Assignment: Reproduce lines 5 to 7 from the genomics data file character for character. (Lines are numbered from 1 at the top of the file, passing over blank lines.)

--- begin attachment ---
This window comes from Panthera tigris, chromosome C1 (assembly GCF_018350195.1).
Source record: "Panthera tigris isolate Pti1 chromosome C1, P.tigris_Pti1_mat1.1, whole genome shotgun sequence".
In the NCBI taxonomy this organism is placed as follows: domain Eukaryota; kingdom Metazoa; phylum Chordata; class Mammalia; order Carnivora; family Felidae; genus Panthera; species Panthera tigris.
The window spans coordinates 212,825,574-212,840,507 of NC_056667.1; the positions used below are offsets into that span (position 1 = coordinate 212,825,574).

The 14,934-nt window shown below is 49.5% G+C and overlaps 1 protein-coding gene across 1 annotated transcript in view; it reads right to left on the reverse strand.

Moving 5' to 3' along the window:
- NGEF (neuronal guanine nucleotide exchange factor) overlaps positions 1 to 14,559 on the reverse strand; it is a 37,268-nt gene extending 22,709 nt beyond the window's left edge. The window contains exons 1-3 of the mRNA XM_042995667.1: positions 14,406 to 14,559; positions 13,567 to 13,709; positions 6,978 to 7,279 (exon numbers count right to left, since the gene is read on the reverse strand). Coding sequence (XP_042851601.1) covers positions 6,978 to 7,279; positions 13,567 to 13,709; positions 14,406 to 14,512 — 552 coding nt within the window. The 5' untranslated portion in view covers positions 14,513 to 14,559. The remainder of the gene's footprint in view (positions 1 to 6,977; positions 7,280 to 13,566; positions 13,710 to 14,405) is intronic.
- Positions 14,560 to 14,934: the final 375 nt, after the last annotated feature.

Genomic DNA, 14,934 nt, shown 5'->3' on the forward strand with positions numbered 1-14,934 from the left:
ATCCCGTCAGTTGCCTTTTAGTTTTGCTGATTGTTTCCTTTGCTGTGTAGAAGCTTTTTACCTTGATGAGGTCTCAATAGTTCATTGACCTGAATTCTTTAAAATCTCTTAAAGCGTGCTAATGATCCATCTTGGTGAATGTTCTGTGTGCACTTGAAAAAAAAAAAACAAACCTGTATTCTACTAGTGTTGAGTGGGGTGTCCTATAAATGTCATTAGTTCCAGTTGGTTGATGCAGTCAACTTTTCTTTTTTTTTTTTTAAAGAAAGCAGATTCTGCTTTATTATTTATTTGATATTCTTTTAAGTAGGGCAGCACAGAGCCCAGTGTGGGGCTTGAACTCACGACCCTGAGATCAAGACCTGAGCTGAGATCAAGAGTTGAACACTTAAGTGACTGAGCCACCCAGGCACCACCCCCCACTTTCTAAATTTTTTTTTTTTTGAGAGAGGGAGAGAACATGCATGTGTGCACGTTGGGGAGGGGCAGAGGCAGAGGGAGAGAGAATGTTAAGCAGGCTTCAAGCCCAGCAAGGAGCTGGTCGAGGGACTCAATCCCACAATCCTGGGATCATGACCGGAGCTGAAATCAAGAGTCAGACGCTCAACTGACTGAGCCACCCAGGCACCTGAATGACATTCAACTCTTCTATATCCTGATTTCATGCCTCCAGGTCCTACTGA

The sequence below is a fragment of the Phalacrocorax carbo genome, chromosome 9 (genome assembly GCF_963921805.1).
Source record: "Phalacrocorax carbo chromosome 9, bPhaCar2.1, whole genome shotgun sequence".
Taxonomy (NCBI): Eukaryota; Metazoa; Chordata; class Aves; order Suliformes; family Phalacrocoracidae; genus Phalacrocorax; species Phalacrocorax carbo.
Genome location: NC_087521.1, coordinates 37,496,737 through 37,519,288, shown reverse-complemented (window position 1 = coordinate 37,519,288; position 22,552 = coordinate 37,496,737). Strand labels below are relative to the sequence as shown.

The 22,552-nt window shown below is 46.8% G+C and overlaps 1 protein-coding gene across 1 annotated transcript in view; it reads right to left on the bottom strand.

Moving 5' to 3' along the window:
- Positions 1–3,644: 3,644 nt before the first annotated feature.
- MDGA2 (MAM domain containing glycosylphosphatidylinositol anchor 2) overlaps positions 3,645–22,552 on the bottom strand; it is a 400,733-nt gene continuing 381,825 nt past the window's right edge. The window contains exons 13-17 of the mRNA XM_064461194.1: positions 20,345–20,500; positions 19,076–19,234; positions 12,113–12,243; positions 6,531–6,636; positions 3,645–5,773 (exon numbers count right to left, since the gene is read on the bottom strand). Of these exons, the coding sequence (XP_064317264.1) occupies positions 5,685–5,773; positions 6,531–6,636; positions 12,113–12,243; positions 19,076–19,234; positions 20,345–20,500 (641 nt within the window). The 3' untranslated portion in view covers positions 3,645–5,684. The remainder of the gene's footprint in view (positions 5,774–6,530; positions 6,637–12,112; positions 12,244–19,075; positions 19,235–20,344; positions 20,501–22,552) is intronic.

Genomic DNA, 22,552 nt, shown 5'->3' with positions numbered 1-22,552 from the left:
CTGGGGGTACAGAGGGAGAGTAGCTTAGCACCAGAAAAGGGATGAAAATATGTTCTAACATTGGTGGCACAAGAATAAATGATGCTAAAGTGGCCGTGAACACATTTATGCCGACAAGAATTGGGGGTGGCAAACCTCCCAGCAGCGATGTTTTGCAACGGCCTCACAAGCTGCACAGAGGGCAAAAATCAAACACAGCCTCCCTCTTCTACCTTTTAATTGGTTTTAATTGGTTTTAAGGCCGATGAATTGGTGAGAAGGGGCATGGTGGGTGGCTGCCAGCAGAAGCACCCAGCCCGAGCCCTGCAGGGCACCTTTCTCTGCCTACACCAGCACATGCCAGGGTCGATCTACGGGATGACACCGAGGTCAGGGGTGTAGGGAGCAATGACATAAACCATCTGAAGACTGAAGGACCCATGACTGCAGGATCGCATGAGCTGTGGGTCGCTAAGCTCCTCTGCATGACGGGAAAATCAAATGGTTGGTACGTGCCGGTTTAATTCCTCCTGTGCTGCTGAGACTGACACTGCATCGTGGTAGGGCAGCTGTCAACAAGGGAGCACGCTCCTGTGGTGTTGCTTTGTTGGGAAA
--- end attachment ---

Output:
The 14,934-nt window shown below is 49.5% G+C and overlaps 1 protein-coding gene across 1 annotated transcript in view; it reads right to left on the reverse strand.

Moving 5' to 3' along the window:
- NGEF (neuronal guanine nucleotide exchange factor) overlaps positions 1 to 14,559 on the reverse strand; it is a 37,268-nt gene extending 22,709 nt beyond the window's left edge. The window contains exons 1-3 of the mRNA XM_042995667.1: positions 14,406 to 14,559; positions 13,567 to 13,709; positions 6,978 to 7,279 (exon numbers count right to left, since the gene is read on the reverse strand). Coding sequence (XP_042851601.1) covers positions 6,978 to 7,279; positions 13,567 to 13,709; positions 14,406 to 14,512 — 552 coding nt within the window. The 5' untranslated portion in view covers positions 14,513 to 14,559. The remainder of the gene's footprint in view (positions 1 to 6,977; positions 7,280 to 13,566; positions 13,710 to 14,405) is intronic.